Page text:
Thursday, November 08, 2007

On Asceticism

Fr. Dwight Longenecker has been on a bit of a roll of late. His recent post on hymns touched off a storm of interest. I am only hoping that our unfortunately necessary ad intra interest in the liturgy has not obfuscated from our view the rest of the life of a Christian. I retain a certain amount of hope that his post on Christian asceticism in America, indeed in the whole of the modern world, will elicit the same amount of interest.

The idea that one should make any sacrifice at all for one's religion is almost dead within American Christianity. Religion is there, isn't it, to make you happy, to make you feel better about yourself, to provide warm fellowship for you and your Christian chums, to reassure you that after a pain free victorious life in Jesus you will be on the express train to heaven and even more unimaginable happiness. Yes, American Christians do expect to make financial sacrifices as they tithe, but even then it is often seen as a form of investment. After all, "You can't out give God. If you tithe regularly you will receive much more back in return and be even more prosperous." Right?"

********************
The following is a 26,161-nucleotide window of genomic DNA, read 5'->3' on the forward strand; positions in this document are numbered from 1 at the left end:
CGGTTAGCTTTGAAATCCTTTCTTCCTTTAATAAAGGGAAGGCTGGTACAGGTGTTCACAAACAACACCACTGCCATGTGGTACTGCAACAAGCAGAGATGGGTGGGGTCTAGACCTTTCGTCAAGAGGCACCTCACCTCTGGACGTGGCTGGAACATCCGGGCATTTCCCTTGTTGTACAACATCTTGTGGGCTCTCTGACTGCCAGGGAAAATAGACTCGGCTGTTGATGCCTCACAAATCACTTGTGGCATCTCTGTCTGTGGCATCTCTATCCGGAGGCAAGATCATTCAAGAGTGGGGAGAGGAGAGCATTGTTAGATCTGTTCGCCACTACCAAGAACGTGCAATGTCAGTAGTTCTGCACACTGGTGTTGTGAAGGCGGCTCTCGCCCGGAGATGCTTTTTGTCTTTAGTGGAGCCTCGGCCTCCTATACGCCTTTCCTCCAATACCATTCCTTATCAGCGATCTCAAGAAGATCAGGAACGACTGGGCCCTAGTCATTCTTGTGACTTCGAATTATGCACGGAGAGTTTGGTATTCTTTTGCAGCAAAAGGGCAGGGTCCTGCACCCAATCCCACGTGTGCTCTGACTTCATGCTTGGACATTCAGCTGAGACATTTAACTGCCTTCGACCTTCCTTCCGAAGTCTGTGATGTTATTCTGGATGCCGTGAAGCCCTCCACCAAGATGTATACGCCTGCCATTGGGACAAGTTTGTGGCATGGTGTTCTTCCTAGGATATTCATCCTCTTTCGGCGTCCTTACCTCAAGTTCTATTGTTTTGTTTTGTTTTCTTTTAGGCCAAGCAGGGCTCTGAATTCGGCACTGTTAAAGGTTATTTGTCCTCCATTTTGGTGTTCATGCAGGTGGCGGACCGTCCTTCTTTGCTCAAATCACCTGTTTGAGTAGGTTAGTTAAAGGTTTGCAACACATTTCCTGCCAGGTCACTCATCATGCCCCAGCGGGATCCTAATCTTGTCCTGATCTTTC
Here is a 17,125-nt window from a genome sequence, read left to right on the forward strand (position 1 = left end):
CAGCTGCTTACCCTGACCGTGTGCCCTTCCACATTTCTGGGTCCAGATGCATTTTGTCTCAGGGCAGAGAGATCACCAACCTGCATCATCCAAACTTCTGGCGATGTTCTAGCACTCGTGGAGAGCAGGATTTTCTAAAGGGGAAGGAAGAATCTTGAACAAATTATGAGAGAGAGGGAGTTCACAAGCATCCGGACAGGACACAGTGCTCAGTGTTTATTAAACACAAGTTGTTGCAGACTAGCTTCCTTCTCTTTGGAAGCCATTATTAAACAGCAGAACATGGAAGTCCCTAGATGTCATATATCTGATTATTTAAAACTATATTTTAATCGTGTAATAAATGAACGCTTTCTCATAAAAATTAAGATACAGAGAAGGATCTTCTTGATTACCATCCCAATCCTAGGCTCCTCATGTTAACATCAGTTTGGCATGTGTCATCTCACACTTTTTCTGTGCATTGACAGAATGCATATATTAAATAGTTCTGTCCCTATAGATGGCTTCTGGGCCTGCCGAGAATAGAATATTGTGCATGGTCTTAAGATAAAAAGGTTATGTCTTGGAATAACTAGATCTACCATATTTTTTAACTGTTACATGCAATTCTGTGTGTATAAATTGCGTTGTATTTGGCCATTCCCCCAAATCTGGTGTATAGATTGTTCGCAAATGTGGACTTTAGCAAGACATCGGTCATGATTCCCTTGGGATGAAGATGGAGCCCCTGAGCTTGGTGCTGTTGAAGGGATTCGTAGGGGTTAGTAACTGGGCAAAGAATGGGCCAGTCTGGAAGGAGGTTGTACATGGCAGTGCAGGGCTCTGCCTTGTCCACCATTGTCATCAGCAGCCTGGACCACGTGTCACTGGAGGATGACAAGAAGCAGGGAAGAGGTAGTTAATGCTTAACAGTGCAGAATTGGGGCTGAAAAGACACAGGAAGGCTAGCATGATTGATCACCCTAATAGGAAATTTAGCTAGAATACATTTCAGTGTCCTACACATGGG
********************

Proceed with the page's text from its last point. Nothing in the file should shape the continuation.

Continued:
Even that, I would say, doesn't really crack into the center of this lifestyle nut. That alone, I would say, wouldn't be earth-shattering. We all know how easy it is to be superficial in our faith and how many of us are just that. It would be like a front page story declaring there is a war going on - nothing new. This, however, is where it really becomes real (emphasis mine):
This motivates and inspires me more and more as I come to understand and ponder more deeply the mystery of what I am doing in Christ as I celebrate the Mass each day. That sacrifice I offer brings Christ's one full final sacrifice into the present moment. That sacrifice is linked with whatever small sacrifices of asceticism I might make in the world. That sacrifice fills and empowers whatever I might try in my halting way to do and say to complete Christ's action of redemption in the world.
When Christ is the center of what we do, and only when He is the center, then our actions and our very life begins to take on meaning and make sense. Without Him even our triumphs seem empty. With Him, even our great trials and sufferings are causes for great joy.